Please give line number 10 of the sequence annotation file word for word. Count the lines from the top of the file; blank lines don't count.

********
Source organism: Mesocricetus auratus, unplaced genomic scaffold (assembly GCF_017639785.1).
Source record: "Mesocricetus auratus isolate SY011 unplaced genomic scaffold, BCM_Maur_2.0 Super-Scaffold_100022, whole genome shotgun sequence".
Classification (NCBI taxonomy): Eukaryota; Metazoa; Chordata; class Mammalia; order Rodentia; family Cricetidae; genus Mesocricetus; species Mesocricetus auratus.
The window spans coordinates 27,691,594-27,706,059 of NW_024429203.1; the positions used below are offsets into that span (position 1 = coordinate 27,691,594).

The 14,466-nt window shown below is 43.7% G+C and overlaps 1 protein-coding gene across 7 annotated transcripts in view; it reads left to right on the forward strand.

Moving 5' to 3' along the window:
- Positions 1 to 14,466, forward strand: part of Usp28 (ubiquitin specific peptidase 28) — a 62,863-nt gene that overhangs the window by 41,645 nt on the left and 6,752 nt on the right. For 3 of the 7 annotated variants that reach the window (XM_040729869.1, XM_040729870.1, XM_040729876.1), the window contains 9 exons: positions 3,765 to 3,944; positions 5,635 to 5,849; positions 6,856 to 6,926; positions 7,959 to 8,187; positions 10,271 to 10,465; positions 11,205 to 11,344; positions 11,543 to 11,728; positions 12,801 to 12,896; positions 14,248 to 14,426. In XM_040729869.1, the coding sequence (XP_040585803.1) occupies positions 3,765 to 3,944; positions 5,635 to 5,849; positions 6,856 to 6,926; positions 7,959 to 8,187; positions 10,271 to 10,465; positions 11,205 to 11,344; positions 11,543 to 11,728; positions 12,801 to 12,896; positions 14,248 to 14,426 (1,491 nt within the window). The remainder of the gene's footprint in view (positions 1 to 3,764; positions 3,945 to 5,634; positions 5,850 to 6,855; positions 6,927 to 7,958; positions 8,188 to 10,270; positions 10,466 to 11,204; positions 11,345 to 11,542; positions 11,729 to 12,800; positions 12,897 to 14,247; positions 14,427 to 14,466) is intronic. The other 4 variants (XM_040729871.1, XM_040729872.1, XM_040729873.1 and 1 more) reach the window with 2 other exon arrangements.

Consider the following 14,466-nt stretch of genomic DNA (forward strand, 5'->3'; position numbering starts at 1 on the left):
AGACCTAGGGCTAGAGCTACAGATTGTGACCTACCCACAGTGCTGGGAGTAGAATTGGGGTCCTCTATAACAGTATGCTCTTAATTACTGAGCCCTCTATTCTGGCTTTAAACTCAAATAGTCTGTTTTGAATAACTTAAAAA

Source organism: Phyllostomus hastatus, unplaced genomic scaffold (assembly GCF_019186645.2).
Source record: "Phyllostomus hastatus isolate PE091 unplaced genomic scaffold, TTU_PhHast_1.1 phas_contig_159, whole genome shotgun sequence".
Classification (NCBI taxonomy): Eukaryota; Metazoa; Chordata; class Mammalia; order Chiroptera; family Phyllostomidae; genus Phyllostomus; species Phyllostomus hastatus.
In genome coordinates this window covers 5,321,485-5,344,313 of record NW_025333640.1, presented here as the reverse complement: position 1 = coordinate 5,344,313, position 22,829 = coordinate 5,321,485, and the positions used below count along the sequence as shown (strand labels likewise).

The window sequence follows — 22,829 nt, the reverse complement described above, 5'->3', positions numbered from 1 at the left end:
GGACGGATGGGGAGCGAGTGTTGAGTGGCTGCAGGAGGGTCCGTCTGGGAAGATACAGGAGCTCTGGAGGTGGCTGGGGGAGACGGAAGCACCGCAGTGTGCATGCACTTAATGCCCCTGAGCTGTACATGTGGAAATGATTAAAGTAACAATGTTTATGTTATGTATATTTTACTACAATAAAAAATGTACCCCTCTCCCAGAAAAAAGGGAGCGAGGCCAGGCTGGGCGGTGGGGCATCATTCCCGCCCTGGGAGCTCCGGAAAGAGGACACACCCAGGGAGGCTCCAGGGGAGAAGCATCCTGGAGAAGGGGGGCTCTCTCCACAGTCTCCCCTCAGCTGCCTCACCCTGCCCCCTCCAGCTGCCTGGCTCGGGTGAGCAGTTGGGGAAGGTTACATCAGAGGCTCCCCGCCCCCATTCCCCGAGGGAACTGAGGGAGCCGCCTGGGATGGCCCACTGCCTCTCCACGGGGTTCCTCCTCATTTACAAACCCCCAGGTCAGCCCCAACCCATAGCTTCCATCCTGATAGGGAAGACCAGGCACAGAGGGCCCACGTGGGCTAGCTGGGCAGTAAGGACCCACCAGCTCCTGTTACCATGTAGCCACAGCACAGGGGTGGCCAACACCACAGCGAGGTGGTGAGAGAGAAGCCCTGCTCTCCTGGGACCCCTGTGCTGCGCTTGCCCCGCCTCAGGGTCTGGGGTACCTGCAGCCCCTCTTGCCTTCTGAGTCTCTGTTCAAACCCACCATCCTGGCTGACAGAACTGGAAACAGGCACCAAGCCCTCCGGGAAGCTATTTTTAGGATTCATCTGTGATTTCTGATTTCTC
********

Source organism: Phyllostomus hastatus, unplaced genomic scaffold (assembly GCF_019186645.2).